Into The Woods Captivating, Creepy Trip Into The Weeds

FTC Statement: Reviewers are frequently provided by the publisher/production company with a copy of the material being reviewed.The opinions published are solely those of the respective reviewers and may not reflect the opinions of CriticalBlast.com or its management.

Twitter icon
Facebook icon
Google icon
StumbleUpon icon
Del.icio.us icon
Reddit icon
e-mail icon

The concept of getting various fairy tale characters to interact with each other in a shared universe is always an intriguing concept (if, not necessarily, a new one, as easily attested to by ONCE UPON A TIME and, even before that, with Bill Willingham's series, FABLES). In this Disney musical, the audience enjoys an interweaving of Jack and the Beanstalk, Little Red Riding Hood, Cinderella and Rapunzel, orbiting around an entirely new tale of the Baker and his wife who are out to lift a curse put on their family by a witch.

Based on the musical by James Lapine and Stephen Sondheim, INTO THE WOODS delivers a number of catchy rhythms, overpowered by some particularly creepy moments. Meryl Streep portrays The Witch, who put a curse on the Baker's father for having stolen vegetables -- including some magic beans -- from her garden. The Baker (James Corden) and his wife (Emily Blunt, EDGE OF TOMORROW) are told they can lift this curse if the go into the woods and, over the next three days, retrieve four items -- items which happen to inject themselves into other stories concurrently happening.

Soon, the Baker's wife is trying to cajole Cinderella (Anna Kendrick, PITCH PERFECT) out of her shoes, while the Baker begrudgingly takes advantage of young Jack by hornswoggling him out of his cow for five beans. And thus the misadventures get underway.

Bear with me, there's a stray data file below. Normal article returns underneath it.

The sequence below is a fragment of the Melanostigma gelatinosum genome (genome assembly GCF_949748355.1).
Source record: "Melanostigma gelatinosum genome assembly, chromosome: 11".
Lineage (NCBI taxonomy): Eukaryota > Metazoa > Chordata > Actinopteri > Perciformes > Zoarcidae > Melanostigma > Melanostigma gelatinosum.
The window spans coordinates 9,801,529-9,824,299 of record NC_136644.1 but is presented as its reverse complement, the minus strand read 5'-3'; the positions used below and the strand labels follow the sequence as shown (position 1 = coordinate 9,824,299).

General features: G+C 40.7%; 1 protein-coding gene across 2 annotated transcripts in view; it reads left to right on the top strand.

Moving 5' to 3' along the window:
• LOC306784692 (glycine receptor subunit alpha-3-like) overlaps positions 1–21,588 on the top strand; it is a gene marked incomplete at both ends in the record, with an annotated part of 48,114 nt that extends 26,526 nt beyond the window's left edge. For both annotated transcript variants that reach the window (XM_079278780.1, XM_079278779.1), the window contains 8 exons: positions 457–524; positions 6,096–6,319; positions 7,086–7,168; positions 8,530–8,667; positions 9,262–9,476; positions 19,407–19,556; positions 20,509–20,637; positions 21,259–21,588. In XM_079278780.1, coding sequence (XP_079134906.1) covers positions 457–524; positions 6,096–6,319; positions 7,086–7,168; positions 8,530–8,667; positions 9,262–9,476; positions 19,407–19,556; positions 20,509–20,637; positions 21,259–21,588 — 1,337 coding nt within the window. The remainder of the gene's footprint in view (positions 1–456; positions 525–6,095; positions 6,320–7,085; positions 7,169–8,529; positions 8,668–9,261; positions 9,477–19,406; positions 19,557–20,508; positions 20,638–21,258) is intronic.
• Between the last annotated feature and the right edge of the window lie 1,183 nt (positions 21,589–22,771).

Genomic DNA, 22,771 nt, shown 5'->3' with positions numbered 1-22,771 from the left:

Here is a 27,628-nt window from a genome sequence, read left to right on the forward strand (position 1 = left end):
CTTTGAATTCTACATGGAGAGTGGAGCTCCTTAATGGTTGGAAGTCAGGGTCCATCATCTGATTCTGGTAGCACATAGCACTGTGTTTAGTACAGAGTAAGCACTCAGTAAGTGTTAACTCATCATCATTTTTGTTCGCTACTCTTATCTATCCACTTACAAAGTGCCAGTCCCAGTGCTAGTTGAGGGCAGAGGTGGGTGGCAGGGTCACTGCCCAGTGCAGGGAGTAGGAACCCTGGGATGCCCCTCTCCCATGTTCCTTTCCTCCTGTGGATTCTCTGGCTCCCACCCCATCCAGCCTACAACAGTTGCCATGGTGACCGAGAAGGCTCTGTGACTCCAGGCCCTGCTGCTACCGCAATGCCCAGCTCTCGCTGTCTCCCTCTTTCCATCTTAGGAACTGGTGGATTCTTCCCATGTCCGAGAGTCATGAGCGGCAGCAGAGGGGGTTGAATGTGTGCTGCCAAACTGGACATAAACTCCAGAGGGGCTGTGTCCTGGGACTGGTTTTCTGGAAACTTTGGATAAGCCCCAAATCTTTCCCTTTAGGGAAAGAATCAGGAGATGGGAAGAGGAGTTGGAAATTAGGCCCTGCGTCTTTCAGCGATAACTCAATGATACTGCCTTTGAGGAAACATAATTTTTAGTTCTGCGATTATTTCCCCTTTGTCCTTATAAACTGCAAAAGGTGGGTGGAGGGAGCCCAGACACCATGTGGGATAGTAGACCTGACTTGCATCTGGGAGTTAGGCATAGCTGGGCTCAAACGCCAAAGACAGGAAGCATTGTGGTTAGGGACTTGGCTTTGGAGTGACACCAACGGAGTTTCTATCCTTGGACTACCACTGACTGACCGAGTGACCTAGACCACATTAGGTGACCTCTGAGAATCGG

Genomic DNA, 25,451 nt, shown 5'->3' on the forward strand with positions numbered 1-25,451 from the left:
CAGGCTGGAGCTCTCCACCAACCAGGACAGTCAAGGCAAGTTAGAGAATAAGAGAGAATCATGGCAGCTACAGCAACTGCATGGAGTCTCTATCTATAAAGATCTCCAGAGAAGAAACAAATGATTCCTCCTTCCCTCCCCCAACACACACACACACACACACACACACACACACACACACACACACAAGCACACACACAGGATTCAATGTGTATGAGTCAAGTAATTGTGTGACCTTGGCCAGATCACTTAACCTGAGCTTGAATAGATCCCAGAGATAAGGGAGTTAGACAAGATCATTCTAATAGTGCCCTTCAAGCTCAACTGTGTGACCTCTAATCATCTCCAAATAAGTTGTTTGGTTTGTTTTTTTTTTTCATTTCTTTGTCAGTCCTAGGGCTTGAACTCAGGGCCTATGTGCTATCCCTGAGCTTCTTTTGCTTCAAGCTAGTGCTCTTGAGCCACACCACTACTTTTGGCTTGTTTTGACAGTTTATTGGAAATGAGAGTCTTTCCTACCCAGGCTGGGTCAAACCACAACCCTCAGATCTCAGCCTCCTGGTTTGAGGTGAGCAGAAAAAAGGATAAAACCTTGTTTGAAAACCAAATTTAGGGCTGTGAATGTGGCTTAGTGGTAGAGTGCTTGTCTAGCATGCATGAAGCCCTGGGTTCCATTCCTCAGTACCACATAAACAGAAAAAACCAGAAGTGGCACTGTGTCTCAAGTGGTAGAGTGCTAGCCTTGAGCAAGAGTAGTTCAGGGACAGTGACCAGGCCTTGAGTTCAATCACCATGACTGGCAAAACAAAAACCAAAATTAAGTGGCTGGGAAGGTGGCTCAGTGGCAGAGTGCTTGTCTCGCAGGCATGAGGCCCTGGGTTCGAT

The story of Little Red Riding Hood (Lilla Crawford) is an overtly creepy one, starting with the song performed by The Wolf (Johnny Depp), "Hello Little Girl." Later, when Red recounts the tale, there's seemingly more to the story than what we saw on screen, and she came away knowing a little more than she did before. This same sentiment is echoed by Jack (Daniel Huttlestone, LES MISERABLES) when he returns from climbing the beanstalk, to talk about how a giant woman held him to her giant breast. Both scenes left me feeling less than comfortable -- even moreso than watching Cinderella's stepmother (Christine Baranski, THE GOOD WIFE) try to force the stepdaughter's feet into the slipper by slicing off parts of the foot to fit, or seeing Prince Charming (Chris Pine, STAR TREK) turn out to be a playboy who seduces one of the main characters after finding is princess. As for the story of Rapunzel, this almost seems to be shoehorned into the story, of no seeming consequence except for the red herring it provides at the first climax of the story.

Yes, I did say first climax. Because where the story would traditionally end is where you find there's another thirty minutes left of the film, as consequences of everyone's actions begin to catch up with them before those who remain find a way to come together and live happily ever after.

Despite having my issues with certain elements of the story, INTO THE WOODS was nonetheless a captivating musical, with brilliant performances across the board. The writing of the lyrics and the way they overlapped with other characters' lines telling different stories and yet telling the same story is testament to Sondheim's consummate skill as a songwriter. I'm looking quite forward to repeated viewings of this one.

This Blu-ray / Digital HD release comes with a number of bonus features. In addition to the commentary track and the requisite collection of interviews and behind-the-scenes features, viewers will be treated to a never-before-heard Sondheim song, "She'll Be Back," performed by Meryl Streep and introduced by Director Rob Marshall.

Grade: 
4.0 / 5.0